Gov. Bob Holden and legislative leaders are trying to forge a consensus on the state's projected revenue and budget shortfall for next year.
The Democratic governor met for two hours Wednesday behind closed doors with top Republican and key Democratic lawmakers. All emerged reporting progress, though few specifics.
The meeting itself was perhaps the most significant occurrence, because Holden and Republican House leaders clashed frequently during this year's legislative session over how much money was needed for the budget, how to raise it and how to spend it.
Typically, representatives from the governor's budget office, House and Senate meet in December with a University of Missouri economist to develop the revenue projections that serve as the basis for the next fiscal year's budget.
But new House Budget Committee chairman Carl Bearden, R-St. Charles, refused to officially sign off on the estimate developed during last year's meetings. Although the House ultimately used the projection when crafting the budget, the lack of an official "consensus revenue estimate" resulted in some political sparring.
Bearden made no pledge to agree on a revenue estimate this time. But "I'm committed to working toward a consensus as best I can," he said after the meeting.
He said the House plans to hire an economist to make sure the revenue projections are considering all possible factors. Bearden previously has expressed concerns that the annual forecast has been overly optimistic. The Senate and the governor's budget office already have full-time economists.
During Wednesday's meeting, state officials heard presentations from Holden's budget director Linda Luebbering and from Jim Moody, a former budget director under Republican Gov. John Ashcroft who has been presenting a state fiscal analysis to groups around the state.
Although their numbers differ slightly, both Luebbering and Moody say Missouri is facing a roughly $1 billion shortfall if the state intends for its fiscal 2005 budget to keep pace with the current budget that runs through June 30.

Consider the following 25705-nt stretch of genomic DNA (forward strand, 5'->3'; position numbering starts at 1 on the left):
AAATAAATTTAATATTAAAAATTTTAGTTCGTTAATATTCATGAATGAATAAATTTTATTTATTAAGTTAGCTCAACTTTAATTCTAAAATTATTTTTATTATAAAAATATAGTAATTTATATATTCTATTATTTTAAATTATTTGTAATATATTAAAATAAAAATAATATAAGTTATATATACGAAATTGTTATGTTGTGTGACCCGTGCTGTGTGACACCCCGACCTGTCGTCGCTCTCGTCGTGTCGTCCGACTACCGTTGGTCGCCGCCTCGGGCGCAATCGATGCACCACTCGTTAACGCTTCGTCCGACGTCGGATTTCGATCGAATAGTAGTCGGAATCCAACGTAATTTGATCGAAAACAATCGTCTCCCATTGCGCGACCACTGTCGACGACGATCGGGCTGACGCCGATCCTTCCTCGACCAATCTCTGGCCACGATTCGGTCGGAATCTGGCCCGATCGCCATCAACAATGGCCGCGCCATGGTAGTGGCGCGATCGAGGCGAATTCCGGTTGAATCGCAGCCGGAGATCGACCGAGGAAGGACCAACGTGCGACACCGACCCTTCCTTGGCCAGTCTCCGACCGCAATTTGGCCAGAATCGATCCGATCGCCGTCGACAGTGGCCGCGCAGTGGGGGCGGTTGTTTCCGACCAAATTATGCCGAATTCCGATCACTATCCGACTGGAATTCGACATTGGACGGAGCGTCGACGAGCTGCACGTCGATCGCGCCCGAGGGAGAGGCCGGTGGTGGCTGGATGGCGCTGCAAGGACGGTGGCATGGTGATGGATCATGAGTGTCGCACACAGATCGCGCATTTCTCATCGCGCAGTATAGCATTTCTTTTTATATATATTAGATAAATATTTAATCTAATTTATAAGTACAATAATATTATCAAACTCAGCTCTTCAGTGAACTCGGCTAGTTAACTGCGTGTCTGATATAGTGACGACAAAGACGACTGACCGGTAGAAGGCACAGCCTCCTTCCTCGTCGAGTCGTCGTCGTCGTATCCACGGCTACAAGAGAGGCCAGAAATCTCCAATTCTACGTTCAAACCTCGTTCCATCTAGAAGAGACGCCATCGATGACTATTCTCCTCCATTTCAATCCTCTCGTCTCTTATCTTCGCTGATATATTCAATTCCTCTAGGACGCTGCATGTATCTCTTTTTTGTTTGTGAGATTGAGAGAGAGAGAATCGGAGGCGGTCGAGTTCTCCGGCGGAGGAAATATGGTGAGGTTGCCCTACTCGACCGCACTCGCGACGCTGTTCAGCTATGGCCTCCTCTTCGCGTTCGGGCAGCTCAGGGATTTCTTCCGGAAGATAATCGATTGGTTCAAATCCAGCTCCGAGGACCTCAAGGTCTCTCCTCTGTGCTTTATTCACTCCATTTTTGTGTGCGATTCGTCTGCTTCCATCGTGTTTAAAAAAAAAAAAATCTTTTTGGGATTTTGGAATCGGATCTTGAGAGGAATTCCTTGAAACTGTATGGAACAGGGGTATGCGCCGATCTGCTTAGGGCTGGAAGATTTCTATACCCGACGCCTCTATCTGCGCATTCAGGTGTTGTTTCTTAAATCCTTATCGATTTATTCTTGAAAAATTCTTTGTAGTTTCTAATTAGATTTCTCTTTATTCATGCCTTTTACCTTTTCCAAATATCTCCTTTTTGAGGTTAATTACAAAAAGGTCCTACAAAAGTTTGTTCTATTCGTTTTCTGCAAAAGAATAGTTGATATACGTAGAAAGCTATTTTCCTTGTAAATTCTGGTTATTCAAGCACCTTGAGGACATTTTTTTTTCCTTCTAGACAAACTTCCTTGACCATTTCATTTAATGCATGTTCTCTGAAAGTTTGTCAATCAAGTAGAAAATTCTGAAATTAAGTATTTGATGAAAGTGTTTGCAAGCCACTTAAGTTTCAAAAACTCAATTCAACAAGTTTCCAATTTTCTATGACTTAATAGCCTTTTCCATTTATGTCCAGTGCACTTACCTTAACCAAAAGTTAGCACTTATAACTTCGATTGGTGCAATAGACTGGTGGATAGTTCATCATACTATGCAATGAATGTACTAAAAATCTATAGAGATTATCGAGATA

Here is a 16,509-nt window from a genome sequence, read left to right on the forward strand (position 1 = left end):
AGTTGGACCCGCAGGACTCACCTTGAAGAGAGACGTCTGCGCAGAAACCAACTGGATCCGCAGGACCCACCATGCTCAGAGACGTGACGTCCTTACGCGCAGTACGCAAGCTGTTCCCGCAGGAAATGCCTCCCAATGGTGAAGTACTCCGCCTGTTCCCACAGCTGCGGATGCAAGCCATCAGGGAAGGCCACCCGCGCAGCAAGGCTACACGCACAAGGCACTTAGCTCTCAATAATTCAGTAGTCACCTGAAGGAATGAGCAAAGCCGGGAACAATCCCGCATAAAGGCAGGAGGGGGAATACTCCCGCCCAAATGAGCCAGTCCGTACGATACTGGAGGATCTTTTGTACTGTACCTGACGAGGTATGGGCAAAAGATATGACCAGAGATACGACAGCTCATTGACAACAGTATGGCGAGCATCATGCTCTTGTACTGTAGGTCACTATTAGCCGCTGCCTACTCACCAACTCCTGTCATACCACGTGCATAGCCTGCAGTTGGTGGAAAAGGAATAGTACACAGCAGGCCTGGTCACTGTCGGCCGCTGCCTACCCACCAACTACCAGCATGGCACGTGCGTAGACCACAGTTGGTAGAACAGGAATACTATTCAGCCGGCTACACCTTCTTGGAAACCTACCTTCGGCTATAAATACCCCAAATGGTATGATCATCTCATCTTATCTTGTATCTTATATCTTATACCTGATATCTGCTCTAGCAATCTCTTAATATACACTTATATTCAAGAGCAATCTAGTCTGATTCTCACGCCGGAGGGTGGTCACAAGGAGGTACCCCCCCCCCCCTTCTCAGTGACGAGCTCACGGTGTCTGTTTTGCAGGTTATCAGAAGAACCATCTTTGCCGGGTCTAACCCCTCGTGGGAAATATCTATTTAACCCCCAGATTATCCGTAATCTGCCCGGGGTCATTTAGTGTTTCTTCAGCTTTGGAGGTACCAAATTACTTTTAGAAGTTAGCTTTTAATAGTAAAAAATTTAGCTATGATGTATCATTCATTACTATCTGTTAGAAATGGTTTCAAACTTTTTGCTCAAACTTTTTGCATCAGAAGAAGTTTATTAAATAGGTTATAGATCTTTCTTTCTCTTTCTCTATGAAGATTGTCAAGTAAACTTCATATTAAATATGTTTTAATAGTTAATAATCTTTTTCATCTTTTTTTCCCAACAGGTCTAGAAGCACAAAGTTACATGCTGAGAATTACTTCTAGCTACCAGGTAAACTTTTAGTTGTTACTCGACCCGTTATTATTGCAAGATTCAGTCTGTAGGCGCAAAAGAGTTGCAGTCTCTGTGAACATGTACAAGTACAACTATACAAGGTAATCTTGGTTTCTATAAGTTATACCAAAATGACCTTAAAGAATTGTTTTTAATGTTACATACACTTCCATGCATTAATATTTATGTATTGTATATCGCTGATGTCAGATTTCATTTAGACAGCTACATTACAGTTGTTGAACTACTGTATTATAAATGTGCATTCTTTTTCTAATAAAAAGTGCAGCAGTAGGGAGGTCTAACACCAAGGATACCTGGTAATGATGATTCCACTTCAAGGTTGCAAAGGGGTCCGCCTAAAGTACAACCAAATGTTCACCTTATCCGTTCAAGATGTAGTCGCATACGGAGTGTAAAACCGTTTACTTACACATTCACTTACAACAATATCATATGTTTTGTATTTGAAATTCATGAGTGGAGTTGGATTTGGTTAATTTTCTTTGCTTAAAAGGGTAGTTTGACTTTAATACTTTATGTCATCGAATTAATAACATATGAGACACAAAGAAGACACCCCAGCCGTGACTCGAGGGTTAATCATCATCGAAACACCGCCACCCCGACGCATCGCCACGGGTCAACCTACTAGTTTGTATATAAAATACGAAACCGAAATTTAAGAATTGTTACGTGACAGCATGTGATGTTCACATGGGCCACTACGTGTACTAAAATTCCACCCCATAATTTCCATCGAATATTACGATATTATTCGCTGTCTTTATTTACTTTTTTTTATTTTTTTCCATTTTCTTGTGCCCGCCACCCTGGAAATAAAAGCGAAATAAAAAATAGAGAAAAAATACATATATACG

Much of the gap is due to the use of one-time funding sources in the current budget. But their figures also are based on the assumption that the current budget appropriated more money than available to spend.
Bearden, who has taken issue with the latter assertion, said he doubted next year's shortfall was as much as $1 billion. But he added, "the lines of communication were excellent" during what he described as "probably one of the best meetings I've had with the governor's office."
Holden, who invited lawmakers to his office, initially planned to have a public meeting but decided to close it at lawmakers' suggestion.
House Speaker Catherine Hanaway, R-Warson Woods, said the closed meeting helped avoid "grandstanding" by all sides.
"I think we had good and productive talks, and I think we will keep talking," she said.
Senate President Pro Tem Peter Kinder, R-Cape Girardeau, described the meeting as "candid and fruitful and nothing definitive, but we had a very good meeting."
Senate Appropriations Committee chairman John Russell, R-Lebanon, and committee member Wayne Goode, D-St. Louis, also attended the meeting.
Holden said in a statement that he also was "very pleased with the dialogue."
"The first step that must take place to address the fiscal year 2005 budget is a recognition and agreement on the scope of Missouri's budget problem," Holden said. "I think we took a positive step in moving towards that goal."